The poor need medicines, but the drug industry is not a global charity

Share

At first humanitarian glance, the merits of the case which opened yesterday in Pretoria could not be clearer. The defendant is South Africa, 10 per cent of its population infected by the HIV virus, needing billions of dollars it does not have to pay world-market prices for the drugs required to treat this modern plague. And the plaintiffs? None other than the big drug companies, dripping billions of dollars in profits, refusing to permit the cheap production of their drugs which could save thousands of lives.

At first humanitarian glance, the merits of the case which opened yesterday in Pretoria could not be clearer. The defendant is South Africa, 10 per cent of its population infected by the HIV virus, needing billions of dollars it does not have to pay world-market prices for the drugs required to treat this modern plague. And the plaintiffs? None other than the big drug companies, dripping billions of dollars in profits, refusing to permit the cheap production of their drugs which could save thousands of lives.

As one Oxfam official fulminates, "At the end of the seven days of this trial, 5,000 poor South Africans will be dead who were alive at the beginning of it. In the same time, the top five drug companies will have sold $1.3bn of medicines." So there, with the help of some misleading statistics, you have it: wicked multinational corporations putting bloated First World profits ahead of Third World lives. Fine, emotive stuff - except it is simplification verging on distortion.

We would be the last to deny the desperate need to get vital drugs to those who need them, at prices they can afford. But the drug industry is not, and so long as it operates in a capitalist system cannot be, a global charity. Of course it must generate profits for shareholders; but no less important is the generation of revenue to recoup its huge research and development costs.

Producing drugs is a gamble; unless they are allowed to make money on successful drugs, say the companies, they will have no incentive to develop new ones; for every Zantac, Prozac or Viagra, there are a hundred expensively researched ventures which come to nothing.

Usually, this does not greatly matter. The medications above were invented to improve the quality of life in rich countries rather than save lives in poor ones, however grudgingly we pay the going rate. The problem arises when a drug becomes a public-health necessity, not only here but in the poorer world, too. And so to Aids in southern Africa and the courtroom in Pretoria. The companies are not seeking to bleed South Africa dry, but to protect patent rights on their products.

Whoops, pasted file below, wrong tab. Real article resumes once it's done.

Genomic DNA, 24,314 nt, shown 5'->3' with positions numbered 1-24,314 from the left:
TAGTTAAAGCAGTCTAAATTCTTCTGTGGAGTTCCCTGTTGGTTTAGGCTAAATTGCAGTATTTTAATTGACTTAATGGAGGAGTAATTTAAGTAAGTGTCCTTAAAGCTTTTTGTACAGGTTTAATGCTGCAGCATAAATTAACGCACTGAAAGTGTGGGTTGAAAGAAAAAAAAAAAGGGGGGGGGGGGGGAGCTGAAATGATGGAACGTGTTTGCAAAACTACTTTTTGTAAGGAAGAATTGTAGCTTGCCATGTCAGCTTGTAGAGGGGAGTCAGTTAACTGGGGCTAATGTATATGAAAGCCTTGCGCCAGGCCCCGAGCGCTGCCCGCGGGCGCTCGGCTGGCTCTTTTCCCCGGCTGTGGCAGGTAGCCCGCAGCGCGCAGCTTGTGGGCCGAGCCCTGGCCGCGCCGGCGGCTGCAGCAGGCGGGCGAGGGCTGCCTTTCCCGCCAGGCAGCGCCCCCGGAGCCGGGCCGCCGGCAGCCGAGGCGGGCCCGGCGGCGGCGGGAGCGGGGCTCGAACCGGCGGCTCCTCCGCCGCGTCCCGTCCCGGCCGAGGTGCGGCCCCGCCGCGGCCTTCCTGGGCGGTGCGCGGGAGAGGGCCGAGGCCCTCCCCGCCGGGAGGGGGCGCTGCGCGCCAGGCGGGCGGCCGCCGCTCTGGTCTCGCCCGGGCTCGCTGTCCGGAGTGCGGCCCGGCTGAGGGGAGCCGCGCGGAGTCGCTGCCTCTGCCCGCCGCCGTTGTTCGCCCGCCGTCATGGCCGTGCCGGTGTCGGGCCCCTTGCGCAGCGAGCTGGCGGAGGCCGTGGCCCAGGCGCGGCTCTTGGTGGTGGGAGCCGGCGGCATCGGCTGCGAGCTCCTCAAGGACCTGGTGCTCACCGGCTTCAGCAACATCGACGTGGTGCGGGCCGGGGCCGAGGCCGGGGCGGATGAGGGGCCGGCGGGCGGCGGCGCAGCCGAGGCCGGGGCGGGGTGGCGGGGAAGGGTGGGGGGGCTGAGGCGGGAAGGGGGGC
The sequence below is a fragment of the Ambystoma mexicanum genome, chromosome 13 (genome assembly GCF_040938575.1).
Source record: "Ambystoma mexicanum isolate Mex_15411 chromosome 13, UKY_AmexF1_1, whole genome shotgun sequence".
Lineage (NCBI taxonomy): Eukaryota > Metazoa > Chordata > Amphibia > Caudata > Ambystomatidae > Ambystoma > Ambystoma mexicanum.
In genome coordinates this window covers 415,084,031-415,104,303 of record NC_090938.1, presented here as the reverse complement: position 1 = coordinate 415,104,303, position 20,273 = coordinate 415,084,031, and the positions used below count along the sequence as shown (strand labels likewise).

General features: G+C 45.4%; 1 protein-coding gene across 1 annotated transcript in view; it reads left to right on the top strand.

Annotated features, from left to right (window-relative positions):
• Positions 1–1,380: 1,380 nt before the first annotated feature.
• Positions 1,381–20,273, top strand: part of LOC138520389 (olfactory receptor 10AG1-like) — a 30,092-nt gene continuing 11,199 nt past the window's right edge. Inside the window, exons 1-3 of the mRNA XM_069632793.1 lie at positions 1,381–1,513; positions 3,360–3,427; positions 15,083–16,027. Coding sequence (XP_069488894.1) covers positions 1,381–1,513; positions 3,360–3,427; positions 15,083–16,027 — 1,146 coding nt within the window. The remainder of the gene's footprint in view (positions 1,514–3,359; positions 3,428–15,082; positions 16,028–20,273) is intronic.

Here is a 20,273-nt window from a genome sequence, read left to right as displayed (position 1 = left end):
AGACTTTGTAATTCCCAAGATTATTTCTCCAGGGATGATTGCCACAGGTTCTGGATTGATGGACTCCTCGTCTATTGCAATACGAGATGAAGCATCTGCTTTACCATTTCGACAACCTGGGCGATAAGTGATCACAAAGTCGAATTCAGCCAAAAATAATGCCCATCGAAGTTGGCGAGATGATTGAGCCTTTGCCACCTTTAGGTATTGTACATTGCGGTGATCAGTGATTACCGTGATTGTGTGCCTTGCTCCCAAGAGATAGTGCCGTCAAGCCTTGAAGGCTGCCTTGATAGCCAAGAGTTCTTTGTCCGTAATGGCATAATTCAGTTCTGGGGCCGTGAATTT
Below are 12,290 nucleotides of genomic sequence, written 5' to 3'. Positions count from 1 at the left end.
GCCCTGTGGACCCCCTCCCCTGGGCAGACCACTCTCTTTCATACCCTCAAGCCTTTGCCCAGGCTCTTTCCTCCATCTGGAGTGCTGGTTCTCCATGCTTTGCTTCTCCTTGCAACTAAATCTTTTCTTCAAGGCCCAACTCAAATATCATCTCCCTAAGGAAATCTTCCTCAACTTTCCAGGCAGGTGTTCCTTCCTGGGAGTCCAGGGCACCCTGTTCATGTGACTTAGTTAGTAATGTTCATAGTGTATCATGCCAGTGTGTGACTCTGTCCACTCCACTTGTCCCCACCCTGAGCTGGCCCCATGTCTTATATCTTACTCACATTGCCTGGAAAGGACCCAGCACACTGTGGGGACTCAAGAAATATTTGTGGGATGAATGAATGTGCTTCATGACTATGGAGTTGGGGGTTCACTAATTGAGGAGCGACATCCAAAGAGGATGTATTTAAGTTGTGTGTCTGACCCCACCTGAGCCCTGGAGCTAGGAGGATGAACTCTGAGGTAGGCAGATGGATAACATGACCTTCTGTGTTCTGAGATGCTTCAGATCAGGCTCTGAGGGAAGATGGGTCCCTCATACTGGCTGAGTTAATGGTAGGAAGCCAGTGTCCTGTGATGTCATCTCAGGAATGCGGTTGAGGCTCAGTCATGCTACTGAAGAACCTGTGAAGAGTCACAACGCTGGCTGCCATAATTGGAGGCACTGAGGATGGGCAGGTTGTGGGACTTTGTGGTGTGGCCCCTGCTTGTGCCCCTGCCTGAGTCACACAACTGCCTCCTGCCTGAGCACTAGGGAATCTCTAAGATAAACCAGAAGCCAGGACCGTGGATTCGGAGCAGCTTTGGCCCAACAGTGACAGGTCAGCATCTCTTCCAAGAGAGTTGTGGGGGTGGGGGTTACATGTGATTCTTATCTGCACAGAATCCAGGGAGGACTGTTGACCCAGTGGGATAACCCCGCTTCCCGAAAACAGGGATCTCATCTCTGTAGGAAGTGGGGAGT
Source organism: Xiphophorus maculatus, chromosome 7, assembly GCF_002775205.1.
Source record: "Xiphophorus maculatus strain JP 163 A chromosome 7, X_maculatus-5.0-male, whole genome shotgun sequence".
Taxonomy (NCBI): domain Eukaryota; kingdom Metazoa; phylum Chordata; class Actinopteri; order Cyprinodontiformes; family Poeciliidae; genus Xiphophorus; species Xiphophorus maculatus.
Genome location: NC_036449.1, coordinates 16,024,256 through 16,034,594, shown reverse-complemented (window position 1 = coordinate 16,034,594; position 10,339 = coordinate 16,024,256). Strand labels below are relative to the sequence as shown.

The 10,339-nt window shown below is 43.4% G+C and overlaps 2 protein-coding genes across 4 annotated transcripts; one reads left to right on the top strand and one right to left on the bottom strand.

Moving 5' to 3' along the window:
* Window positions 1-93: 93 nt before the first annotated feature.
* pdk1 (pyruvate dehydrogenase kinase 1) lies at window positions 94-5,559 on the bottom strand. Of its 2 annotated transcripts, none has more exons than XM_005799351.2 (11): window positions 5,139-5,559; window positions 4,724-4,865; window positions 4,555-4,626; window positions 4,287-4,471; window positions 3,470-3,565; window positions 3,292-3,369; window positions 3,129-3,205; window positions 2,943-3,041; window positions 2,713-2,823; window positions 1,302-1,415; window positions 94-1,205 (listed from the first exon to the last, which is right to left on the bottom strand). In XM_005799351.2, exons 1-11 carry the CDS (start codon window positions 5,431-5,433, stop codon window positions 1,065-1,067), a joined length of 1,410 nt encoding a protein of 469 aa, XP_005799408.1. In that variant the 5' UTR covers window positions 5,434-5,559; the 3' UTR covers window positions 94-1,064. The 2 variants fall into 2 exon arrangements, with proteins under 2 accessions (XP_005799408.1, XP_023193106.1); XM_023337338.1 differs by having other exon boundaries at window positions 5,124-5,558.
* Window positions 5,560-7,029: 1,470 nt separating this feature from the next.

South Africa's case may be less watertight than it seems. At least two immediate questions need answers: is it true that the companies have offered HIV drugs to the country at generic prices, but have received no answer? And second, why has South Africa not invoked its emergency right under World Trade Organisation rules to compulsory licensing - to give a drug patent to another company to produce, irrespective of whether the original patent holder agrees? Health emergencies come no bigger than the sub-Saharan Aids crisis.

But the current dispute raises more basic issues about the international drugs business. Might we not, for instance, consider speeding drug-approval regimes, which would cut research costs and get products to market sooner and more cheaply, albeit at a greater risk? More obviously, bilateral aid programmes must increase, as must Western government funding of research, particularly into tropical medicines. This, too, might help nudge prices lower - but not low enough to bring them within the reach of poorer Third World countries.

Most important, it cannot be beyond the wit of man to devise a workable, policeable system of differential pricing. Purists will insist that two-tier markets are inherently leaky, that cheap drugs meant for the Third World will be channelled back to the First World by unscrupulous profiteers. Of course there will be abuse. But a measure of cheating is a price worth paying for a compromise protecting both the legitimate interests of the drug companies, and the lives of African generations yet unborn.

React Now

Latest stories from i100
iJobs Job Widget